Royal Academy of Music/Kohn Foundation Bach Cantatas

Sunday, 06.11.2016 12:00, Duke’s Hall

Ton Koopman guest director
Margaret Faultless leader

JS Bach Schauet doch und sehet, ob irgendein Schmerz sei (Behold and see, if there be any sorrow), BWV 46 
JS Bach Schlage doch, gewünschte Stunde (Haste to strike, oh longed for hour), BWV 53 
JS Bach Singet dem Herrn ein neues Lied! (Sing unto the Lord a new song!), BWV 190 

Performed on historical instruments

Tickets £14 (concessions £11), season discounts available, on sale online, by telephone 020 7873 7300 (weekdays in term-time, 10.00am–4.00pm).

BWV 46 is a work of unrivalled musical drama. Composed during Bach’s first Leipzig summer of 1723, the text vividly represents the Gospel for the 10th Sunday after Trinity. The narration tells of how Jesus’s tears were unable to redeem the guilt of Jerusalem and likens God’s judgment to a storm that breaks in a flash of sudden lightning. The sorrowful lines of two recorders in the opening chorus bring to mind Jesus’s tears. While angry turbulence and lightning strikes are depicted in dotted string parts and a trumpet line during the bass aria, Bach gently brings the cantata to a more stable and pastoral sonority for the alto aria. The cantata ends with a reminder of the earlier tears and storms, as whirling recorder lines refuse to leave the chorale at rest.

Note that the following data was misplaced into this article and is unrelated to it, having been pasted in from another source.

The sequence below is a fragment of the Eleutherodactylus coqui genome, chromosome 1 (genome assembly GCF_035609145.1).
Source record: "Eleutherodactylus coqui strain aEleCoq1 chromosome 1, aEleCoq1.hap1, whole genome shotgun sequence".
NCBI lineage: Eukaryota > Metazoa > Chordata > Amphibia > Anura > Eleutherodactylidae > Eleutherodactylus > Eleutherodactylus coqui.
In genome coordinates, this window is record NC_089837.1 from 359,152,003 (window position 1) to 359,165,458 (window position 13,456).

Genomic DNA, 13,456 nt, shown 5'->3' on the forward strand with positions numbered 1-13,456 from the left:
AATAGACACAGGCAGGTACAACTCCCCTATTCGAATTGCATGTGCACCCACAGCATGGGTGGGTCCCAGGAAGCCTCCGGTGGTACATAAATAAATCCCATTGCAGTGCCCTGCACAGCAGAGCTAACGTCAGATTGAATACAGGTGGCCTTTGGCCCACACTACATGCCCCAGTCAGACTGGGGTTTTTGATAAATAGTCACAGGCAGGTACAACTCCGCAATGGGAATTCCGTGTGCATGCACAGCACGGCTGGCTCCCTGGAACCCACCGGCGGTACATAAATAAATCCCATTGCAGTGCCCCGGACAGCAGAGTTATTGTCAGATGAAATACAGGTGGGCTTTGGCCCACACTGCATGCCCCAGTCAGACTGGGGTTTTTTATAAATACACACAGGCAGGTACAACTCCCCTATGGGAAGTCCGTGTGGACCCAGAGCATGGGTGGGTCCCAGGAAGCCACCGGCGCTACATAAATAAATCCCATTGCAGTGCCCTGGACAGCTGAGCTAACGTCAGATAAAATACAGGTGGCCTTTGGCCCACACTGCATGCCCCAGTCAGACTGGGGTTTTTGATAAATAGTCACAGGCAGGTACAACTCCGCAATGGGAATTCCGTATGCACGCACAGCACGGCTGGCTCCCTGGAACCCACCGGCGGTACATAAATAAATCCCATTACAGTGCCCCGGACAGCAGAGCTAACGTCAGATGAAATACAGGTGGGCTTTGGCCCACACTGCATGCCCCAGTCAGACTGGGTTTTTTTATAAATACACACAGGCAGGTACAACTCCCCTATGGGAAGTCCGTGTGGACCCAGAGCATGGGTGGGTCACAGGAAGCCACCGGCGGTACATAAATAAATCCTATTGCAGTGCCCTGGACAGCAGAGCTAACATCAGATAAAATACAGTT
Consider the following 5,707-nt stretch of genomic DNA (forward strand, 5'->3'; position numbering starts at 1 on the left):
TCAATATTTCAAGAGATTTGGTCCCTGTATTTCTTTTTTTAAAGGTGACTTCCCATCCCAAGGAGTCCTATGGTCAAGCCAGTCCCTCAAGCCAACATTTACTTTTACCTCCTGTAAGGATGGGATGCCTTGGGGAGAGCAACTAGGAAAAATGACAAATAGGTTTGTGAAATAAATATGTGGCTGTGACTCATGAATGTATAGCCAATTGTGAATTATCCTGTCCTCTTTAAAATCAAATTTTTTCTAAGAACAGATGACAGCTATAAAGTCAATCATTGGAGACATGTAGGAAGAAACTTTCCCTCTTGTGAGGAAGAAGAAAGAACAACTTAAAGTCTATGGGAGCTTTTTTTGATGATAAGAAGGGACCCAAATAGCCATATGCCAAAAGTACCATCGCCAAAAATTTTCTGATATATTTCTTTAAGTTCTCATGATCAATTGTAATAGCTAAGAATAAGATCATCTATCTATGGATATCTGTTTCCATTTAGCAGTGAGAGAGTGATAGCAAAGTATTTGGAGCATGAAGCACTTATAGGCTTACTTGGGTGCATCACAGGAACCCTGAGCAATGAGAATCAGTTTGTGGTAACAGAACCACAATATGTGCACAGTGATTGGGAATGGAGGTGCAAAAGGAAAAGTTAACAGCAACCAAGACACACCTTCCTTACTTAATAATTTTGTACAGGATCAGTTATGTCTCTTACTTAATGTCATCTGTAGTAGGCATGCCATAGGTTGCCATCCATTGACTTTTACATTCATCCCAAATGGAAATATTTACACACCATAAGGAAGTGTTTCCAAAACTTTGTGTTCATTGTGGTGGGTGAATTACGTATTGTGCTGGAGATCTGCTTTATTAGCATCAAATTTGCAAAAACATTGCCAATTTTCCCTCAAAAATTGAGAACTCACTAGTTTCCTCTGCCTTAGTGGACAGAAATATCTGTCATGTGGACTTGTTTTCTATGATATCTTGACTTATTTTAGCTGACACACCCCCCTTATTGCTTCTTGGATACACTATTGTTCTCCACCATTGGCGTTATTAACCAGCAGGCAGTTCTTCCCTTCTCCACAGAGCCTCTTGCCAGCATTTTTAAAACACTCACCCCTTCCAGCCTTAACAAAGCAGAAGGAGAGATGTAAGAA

The beautiful and unusual aria for solo alto ‘Schlage doch, gewünschte Stunde’ was originally classified as BWV 53 and attributed to Bach as a funeral cantata aria. However musicologists now believe that the aria may have been composed by Melchior Hoffmann (1679–1715). Although both musicians resided in Leipzig for large proportions of their careers, Bach did not arrive in the city until eight years after Hoffmann’s death. The text reflects on the moment of death with longing anticipation. A gently-tolling bell part is peculiar to this haunting aria.

Bach’s first Leipzig cantata to celebrate the New Year came in 1724 and its unequivocally joyful text includes passages from Luther’s German Te Deum, psalm texts, and the New Year hymn ‘Jesu, nun seu gepreiset’ by Johannes Herman. The music is incomplete: however the surviving parts leave enough material for plausible reconstruction, and a relentlessly joyful cantata emerges with trumpets ceremonially adorning the final chorale.

Ton Koopman is the 2014 winner of the Royal Academy of Music Bach Prize, presented in association with the Kohn Foundation.

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